KHN Morning Briefing

Summaries of health policy coverage from major news organizations

Justice Dept. Seeks Full Court Appeal Hearing In Health Law Case

Last month, a three-judge panel ruled against the administration in the case Halbig v. Burwell, which is viewed as a blow to the Affordable Care Act. Meanwhile, Stateline reports that, based on that ruling, only those states with clear state-based exchange credentials are on solid legal footing.  

Stateline: Court Rulings Add Urgency To State Exchange Decisions
As states ready their health insurance exchanges for a second open enrollment season in November, many have more to worry about than the computer glitches that plagued them last year. Last month’s federal appeals court ruling that said language in the Affordable Care Act allows only state-run exchanges to give consumers tax credits to help pay for policy premiums is spurring several states to solidify their state-based credentials. Only the District of Columbia and 14 states — California, Colorado, Connecticut, Hawaii, Kentucky, Maryland, Massachusetts, Minnesota, Nevada, New York, Oregon, Rhode Island, Vermont and Washington — have established state exchanges and are on firm legal ground, according the decision, Halbig v. Burwell (Vestal, 8/4).

Politico: White House Appeals Obamacare Subsidy Case
The Obama administration Friday asked a federal appeals court to grant another hearing in a case challenging Obamacare subsidies, and hours later, the court gave the subsidies opponents 15 days to respond to that request. The Justice Department filed the petition with the U.S. Court of Appeals for the D.C. Circuit in the case Halbig v. Burwell. In a blow to the Affordable Care Act, a three-judge panel ruled last month that the subsidies can’t flow through the federal exchange,, but only through state markets (Winfield Cunningham, 8/1).

The Associated Press: Justice Dept Seeks Appeal in Health Overhaul Case
The Justice Department asked a full federal appeals court Friday to take up a case that has endangered subsidies helping millions of low- and middle-income people to afford their health care premiums under ObamaCare. Last week, a divided three-judge panel of the U.S. Court of Appeals for the District of Columbia Circuit said financial aid can be provided only in states that have set up their own insurance markets, or exchanges (8/1).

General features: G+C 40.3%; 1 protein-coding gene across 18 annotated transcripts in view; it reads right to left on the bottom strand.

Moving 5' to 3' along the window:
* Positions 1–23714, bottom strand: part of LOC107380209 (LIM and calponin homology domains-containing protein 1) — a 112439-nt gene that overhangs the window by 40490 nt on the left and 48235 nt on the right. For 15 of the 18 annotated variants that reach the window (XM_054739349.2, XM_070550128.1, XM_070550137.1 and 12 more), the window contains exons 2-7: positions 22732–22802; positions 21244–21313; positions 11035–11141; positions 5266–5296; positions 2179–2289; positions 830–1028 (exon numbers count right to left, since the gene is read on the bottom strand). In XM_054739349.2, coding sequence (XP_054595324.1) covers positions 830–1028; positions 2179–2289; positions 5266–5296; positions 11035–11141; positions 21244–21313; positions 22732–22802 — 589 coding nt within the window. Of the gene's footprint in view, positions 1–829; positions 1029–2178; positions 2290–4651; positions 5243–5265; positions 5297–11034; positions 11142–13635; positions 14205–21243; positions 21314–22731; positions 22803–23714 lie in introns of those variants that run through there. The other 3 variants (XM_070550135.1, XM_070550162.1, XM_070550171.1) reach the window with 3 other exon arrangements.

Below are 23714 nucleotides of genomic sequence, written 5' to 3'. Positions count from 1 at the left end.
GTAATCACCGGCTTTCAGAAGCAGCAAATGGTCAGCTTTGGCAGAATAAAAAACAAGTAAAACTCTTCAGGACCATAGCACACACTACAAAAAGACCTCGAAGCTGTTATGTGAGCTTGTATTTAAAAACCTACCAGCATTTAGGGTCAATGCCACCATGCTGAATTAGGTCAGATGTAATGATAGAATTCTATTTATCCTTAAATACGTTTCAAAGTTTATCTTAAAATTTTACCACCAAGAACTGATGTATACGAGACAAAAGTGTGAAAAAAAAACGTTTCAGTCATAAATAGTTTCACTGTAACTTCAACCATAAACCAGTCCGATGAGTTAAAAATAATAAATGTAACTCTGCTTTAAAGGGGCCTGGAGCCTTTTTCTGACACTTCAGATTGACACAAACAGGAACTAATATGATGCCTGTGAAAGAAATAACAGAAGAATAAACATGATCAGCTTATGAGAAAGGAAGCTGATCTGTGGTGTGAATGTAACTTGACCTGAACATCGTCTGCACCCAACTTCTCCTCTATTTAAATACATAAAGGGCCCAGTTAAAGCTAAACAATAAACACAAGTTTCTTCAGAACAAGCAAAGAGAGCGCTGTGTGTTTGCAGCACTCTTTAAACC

Bloomberg:  Obama Administration Seeks Review Of Health Care Aid Ruling
“The text, structure and purpose” of the overhaul “make clear that tax credits are available to consumers ‘regardless of whether the exchange on which they purchased their health insurance coverage is a creature of the state or the federal bureaucracy,’” government lawyers wrote in a request for a re-hearing, citing the dissent in the case. The request, filed today, was widely expected after a 2-1 ruling on July 22 that struck down an Internal Revenue Service rule providing subsidies for needy customers on the insurance exchange run by the federal government. Later today, the appeals court ordered the plaintiffs to file within 15 days a response to the government’s motion. Yesterday, the plaintiffs asked the U.S. Supreme Court to hear the case, saying a ruling by the high court would end uncertainty about the IRS provision (Zajac, 8/1).

NBC News: Obamacare Challengers Urge Quick U.S. Supreme Court Review
Challengers of a key provision of the Obama healthcare law Thursday asked the U.S. Supreme Court to take up the case and decide quickly whether people who buy their health insurance on state exchanges qualify for a federal subsidy. Two federal courts reached opposite conclusions on that issue last week. On Thursday, the challengers who lost asked the Supreme Court to step in (Williams, 8/1).

In other news related to health law challenges -

NBC News: This Is The Next Hobby Lobby
Laura Grieneisen and Liz Miller have a lot in common. Both are graduate students in biology at the University of Notre Dame ... Each wants to prevent pregnancy. Each was told by her doctor that her long stretches in the field would make her an excellent candidate for an intrauterine device, or the IUD. That’s where their paths diverged. ... But in what promises to be the next big birth control fight after Hobby Lobby, that accommodation hasn’t satisfied Notre Dame – or over 100 other nonprofit institutions suing the administration. They claim that signing the opt-out form also violates their religious liberty, because eventually, contraception is dispensed (Carmon, 7/31).

The Milwaukee Journal Sentinel: U.S. Senator Ron Johnson To Appeal Obamacare Lawsuit
U.S. Sen. Ron Johnson says he will appeal a federal judge's dismissal of his lawsuit challenging a rule related to the way members of Congress and their staff get health insurance under Obamacare. Johnson, a Republican, said in an opinion piece for the Milwaukee Journal Sentinel — which will run in print Sunday — that he feels compelled "to exhaust every legal recourse" as he challenges President Barack Obama's executive actions. U.S. District Judge William Griesbach in Green Bay had ruled in July that Johnson and his aide, Brooke Ericson, didn't have legal standing to bring their lawsuit because they hadn't been injured (Richards, 8/2).

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